Elijah Anderson, who might be the nation's leading people-watcher, has spent most of the last 30 years observing human beings of all colors and ethnicities mixing it up in public spaces — Philadelphia's, mainly — and of late he mostly likes what he sees.
He's found whites, blacks and immigrants from all over the world shopping shoulder to shoulder in Reading Terminal Market and equally stunning diversity in Philly's Rittenhouse Square. Attention must be paid, Mr. Anderson says. As segregated as Americans are in terms of where we live, the great melting that occurs in public spaces is a phenomenon of consequence. We might be suspicious of each other on streets, but there are important places where diverse people come together and, for the most part, practice getting along. These "cosmopolitan canopies," as Mr. Anderson calls them, give us a glimpse of post-racial America.
Mr. Anderson, a sociologist who has been on the faculty of two Ivy League universities, calls himself an urban ethnographer, which is pretty much a good street reporter with a PhD. He's interviewed Philadelphians in their neighborhoods, homes, bars and workplaces to figure out how they live and what they think. He was in Baltimore last week with copies of "The Cosmopolitan Canopy: Race and Civility in Everyday Life," his latest book on urban social dynamics.
While Mr. Anderson's research focuses on Philadelphia, certainly the phenomenon he's describing — islands of civility and racial comity that stand out among the ghettos, enclaves of wealth, suburbs and ethnic neighborhoods where segregation is the norm — exist in other cities, including Baltimore. So I posted a question on my Facebook page:
"Describe a place in Baltimore — not your workplace — where there's significant racial diversity, and where you feel comfortable and where you are more likely to get a sense of what a post-racial America looks like."
I received plenty of response, though surprisingly no one mentioned Harborplace, which would seem to fit Mr. Anderson's description of the cosmopolitan canopy as a "setting that offers a respite from the lingering tensions of urban life and opportunity for diverse peoples to come together."
The people who responded to my question listed more intimate, less touristy places.
Brian Wendell Morton, who writes the Political Animal column in the City Paper, picked "Cross Street Market on football Sundays." Cross Street was one of the first places I appreciated for its diversity: longtime residents of South Baltimore and Federal Hill yuppies; old and young and middle-aged; blacks and whites, some Asian merchants; blue-collar and white-collar. Cross Street might have lost some of its grand mix in recent years, but it still makes my list.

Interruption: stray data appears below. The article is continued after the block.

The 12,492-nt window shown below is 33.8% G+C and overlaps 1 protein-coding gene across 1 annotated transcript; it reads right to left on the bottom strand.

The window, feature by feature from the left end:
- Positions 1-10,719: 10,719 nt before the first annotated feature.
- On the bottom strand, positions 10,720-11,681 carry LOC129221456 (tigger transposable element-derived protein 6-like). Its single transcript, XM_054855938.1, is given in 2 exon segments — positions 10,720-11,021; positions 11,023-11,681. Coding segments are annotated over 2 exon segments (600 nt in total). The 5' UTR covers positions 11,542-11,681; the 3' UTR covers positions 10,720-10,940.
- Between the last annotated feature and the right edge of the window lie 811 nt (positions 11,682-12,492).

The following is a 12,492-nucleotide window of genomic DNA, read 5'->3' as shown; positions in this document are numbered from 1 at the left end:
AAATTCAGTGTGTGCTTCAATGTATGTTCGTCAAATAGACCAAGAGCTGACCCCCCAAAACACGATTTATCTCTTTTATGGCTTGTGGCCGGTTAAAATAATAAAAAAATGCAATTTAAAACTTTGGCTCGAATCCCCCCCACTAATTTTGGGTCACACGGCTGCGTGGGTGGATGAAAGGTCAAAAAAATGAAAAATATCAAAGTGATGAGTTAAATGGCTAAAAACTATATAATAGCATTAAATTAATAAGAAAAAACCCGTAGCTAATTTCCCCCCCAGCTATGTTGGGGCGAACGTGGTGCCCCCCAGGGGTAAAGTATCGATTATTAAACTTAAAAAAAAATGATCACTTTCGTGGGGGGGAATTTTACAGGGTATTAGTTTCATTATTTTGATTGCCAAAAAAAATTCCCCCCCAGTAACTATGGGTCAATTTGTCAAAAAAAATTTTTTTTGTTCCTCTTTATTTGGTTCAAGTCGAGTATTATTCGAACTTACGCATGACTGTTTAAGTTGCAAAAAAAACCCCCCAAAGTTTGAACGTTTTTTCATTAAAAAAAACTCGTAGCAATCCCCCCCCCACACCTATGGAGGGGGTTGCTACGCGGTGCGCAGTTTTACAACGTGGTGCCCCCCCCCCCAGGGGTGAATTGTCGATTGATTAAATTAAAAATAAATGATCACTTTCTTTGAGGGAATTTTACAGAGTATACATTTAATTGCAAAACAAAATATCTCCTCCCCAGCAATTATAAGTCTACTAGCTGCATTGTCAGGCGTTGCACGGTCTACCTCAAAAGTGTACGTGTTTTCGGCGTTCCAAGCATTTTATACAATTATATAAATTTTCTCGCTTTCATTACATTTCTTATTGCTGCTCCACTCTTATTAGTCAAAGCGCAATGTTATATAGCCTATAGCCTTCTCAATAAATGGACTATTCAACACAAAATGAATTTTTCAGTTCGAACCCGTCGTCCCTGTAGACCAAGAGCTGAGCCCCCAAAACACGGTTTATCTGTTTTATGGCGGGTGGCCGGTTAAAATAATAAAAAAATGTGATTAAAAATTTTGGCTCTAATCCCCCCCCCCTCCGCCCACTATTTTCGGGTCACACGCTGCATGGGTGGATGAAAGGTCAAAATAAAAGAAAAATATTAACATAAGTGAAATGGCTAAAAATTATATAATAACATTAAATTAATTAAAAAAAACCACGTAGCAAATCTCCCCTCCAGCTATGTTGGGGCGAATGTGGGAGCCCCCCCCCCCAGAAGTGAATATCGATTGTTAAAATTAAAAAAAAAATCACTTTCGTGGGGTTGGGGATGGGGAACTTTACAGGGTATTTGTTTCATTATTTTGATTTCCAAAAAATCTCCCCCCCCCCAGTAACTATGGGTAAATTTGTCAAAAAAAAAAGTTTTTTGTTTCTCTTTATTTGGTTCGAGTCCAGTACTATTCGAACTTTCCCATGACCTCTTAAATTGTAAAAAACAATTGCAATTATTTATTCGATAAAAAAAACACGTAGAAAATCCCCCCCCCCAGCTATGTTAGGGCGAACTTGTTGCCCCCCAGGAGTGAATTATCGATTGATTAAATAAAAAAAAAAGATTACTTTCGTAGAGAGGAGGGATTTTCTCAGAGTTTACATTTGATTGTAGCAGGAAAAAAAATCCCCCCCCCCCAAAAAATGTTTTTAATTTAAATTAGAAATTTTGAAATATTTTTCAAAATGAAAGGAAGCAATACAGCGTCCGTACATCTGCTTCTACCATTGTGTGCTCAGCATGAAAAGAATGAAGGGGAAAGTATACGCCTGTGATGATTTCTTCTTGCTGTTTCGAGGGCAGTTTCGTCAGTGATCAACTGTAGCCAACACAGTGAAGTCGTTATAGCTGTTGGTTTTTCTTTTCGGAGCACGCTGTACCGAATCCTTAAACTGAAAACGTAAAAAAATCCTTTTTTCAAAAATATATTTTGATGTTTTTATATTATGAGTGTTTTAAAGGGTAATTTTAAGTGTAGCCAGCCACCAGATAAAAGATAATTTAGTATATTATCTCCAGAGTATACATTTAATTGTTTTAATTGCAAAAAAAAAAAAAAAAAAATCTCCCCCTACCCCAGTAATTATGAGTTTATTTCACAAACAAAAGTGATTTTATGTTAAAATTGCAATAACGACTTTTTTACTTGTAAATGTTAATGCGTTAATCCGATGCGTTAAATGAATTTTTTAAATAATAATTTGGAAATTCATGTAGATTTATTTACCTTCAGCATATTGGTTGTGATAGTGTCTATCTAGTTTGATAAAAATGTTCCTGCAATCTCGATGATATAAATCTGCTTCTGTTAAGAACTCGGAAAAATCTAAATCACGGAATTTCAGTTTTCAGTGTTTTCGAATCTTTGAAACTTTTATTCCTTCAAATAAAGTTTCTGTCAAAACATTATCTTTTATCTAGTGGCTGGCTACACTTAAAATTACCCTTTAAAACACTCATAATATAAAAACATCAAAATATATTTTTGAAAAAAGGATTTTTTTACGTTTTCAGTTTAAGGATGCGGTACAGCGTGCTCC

Matt Smith mentioned another city market, the big one: "Lexington Market. The oyster bar at Faidley's. All races rubbing elbows to enjoy fresh seafood and cold beer, talking about the issues of the day, the weather, the O's. It's a great place to be." This market sometimes gets a bad rap because of the winos and junkies who hang by the entrances. But inside it's still a great place, especially when the crowd gathers for live music in the arcade.
Several Facebook posters mentioned the outdoor farmer's markets, but just as many named the YMCA on 33rd Street, where Memorial Stadium used to be. Comments: "Racially diverse in staff and clientele … A true mix of races, ages and muscle mass. … The diversity — by age and race and class and professional buffness — is the reason why I belong to the 33rd Street Y."
Billylynn Savage noted a place in Baltimore County: "H Mart on Rolling Road! EVERYONE goes there — Asians, Latinos, Indians, Caribbean islanders — everyone!"
Artscape, Baltimore's annual celebration of music and the arts (now in its 30th year, July 15-17) received several nominations as a cosmo-canopy. The Pratt Library branch in Highlandtown received multiple nominations. Meghan Flanigan likes how she feels around the lake at Druid Hill. Patti Rae likes the scene in the Whole Foods in Harbor East. C.J. Jeffries finds the cosmo-canopy "in any lottery ticket line." Rene Najera finds ethnic and racial diversity and civility in pickup soccer games; the only players who are excluded, he says, are the ones who play dirty.
I liked the comment of Terry Mahoney, although it was more about a workplace than a great good gathering place: "Port of Baltimore! Everyone's too busy working to be ignorant."